State Investment in Higher Ed: Free College and Promise Programs in 2019
State budgets represent the foundation of how our government invests in creating an informed and educated citizenry and workforce. Tuition prices in many states are often set by the state legislature and decisions about institutional funding allocations can work either to exacerbate or alleviate state-level educational opportunity gaps. As our national economy continues to recover, albeit slowly, from the 2008 recession, state budgets are shifting toward a greater investment in education. According to recent analysis by the Pew Charitable Trusts, at least 15 states now cover college tuition for at least some students. The “free college” conversation continues, with 81 pieces of legislation across 29 states currently included on the Education Commission of the States’ State Policy Watchlist. The policies vary and almost none are truly open to all students for all institutions, but states are actively taking up the charge to address college costs and, in some cases, increase access for low-income and historically underrepresented groups. This post by NASPA director of policy research and advocacy, Teri Lyn Hinds, reviews some key terms and considerations of the policies for student affairs professionals as well as provides a brief overview of equity considerations in free college proposals. Student affairs professionals in states considering free college programs can reach out to their legislators to advocate for proposals that will better serve all students by offering concrete suggestions for improving the policies or even by providing examples of how the proposals would impact students they work with.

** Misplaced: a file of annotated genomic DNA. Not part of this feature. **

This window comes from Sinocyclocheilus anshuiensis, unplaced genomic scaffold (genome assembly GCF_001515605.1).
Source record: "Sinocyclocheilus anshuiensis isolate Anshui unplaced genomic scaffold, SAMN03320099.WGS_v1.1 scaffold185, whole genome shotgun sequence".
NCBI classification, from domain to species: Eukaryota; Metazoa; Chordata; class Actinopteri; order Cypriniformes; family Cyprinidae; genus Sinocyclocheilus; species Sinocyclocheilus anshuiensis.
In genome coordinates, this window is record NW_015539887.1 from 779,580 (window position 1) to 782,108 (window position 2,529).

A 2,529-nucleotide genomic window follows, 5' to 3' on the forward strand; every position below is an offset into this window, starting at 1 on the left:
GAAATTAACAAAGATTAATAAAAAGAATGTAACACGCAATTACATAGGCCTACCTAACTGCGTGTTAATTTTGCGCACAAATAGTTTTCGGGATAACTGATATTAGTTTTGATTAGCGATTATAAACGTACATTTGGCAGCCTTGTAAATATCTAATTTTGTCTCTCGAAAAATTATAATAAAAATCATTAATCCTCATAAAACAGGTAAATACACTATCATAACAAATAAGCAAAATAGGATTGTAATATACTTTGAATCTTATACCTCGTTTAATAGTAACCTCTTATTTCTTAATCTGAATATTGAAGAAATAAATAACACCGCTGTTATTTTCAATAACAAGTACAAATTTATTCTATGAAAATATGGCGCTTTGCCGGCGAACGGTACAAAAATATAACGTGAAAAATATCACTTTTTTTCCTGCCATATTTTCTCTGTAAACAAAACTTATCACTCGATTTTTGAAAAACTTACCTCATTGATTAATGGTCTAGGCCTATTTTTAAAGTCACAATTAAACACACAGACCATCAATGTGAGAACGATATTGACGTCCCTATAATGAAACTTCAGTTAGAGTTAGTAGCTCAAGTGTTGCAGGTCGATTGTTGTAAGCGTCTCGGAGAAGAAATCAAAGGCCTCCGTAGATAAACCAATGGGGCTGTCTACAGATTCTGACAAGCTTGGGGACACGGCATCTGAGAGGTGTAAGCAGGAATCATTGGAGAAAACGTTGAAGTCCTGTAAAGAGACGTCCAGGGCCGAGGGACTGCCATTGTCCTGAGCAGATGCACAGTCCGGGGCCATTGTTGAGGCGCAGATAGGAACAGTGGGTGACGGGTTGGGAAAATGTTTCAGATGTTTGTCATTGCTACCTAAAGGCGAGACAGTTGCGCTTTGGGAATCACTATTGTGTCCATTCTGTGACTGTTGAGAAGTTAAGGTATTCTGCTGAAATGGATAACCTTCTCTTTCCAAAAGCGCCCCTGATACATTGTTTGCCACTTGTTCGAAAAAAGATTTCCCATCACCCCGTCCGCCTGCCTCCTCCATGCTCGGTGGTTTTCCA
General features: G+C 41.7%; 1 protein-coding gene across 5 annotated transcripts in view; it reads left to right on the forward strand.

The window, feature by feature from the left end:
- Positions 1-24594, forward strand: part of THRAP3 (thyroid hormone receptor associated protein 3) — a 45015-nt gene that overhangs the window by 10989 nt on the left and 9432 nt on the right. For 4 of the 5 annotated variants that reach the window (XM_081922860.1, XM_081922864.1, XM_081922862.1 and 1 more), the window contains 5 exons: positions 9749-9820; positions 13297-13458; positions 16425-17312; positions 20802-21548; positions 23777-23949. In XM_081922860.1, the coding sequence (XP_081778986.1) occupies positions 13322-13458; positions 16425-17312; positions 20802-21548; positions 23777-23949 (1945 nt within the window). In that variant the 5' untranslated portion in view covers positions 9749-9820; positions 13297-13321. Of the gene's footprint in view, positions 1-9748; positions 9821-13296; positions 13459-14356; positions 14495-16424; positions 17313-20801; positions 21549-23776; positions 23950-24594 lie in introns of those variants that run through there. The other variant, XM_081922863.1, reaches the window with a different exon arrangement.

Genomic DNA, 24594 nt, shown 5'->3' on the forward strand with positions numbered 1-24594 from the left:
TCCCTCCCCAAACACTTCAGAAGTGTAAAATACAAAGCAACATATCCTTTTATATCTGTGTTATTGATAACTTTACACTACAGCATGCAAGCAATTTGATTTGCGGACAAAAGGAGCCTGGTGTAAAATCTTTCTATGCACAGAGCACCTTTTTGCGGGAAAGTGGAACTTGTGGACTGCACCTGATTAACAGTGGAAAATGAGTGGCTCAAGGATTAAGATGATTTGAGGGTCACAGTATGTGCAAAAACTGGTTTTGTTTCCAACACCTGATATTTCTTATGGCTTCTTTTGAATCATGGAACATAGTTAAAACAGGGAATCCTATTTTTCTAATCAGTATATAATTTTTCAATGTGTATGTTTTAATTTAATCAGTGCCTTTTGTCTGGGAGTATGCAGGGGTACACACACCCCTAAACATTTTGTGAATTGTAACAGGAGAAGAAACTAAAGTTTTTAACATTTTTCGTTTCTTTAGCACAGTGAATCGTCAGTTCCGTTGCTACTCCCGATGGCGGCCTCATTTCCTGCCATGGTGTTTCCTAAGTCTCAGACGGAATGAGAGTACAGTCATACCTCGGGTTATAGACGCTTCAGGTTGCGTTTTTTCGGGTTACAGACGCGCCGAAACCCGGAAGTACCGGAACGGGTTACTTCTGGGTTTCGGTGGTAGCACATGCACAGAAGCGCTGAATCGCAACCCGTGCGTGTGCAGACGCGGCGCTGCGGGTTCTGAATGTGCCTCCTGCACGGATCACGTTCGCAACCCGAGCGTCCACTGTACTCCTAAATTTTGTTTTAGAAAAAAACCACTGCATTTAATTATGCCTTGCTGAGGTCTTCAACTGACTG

Catching Up on HEA: An Update for #SAPros & #SAadvocates
It’s been a busy week on the Hill with several hearing related to reauthorization of the Higher Education Act (HEA), initial due for reauthorization in 2013, in both the House and the Senate. Policymakers from both parties generally agree with NASPA’s overarching priorities related to HEA, though they differ in where they place the emphasis for why and how best to accomplish them. These differences become apparent in the details, which matter in any legislation, but with legislation as broad and far-reaching as HEA, there are a lot of details. Both Senator Alexander (R-TN), Chair of the Senate Health, Education, Labor, and Pensions Committee, and Representative Bobby Scott (D-VA), Chair of the House Education and Labor Committee, have recently addressed the issues they expect to include in comprehensive HEA reauthorization bills to be introduced in spring 2019.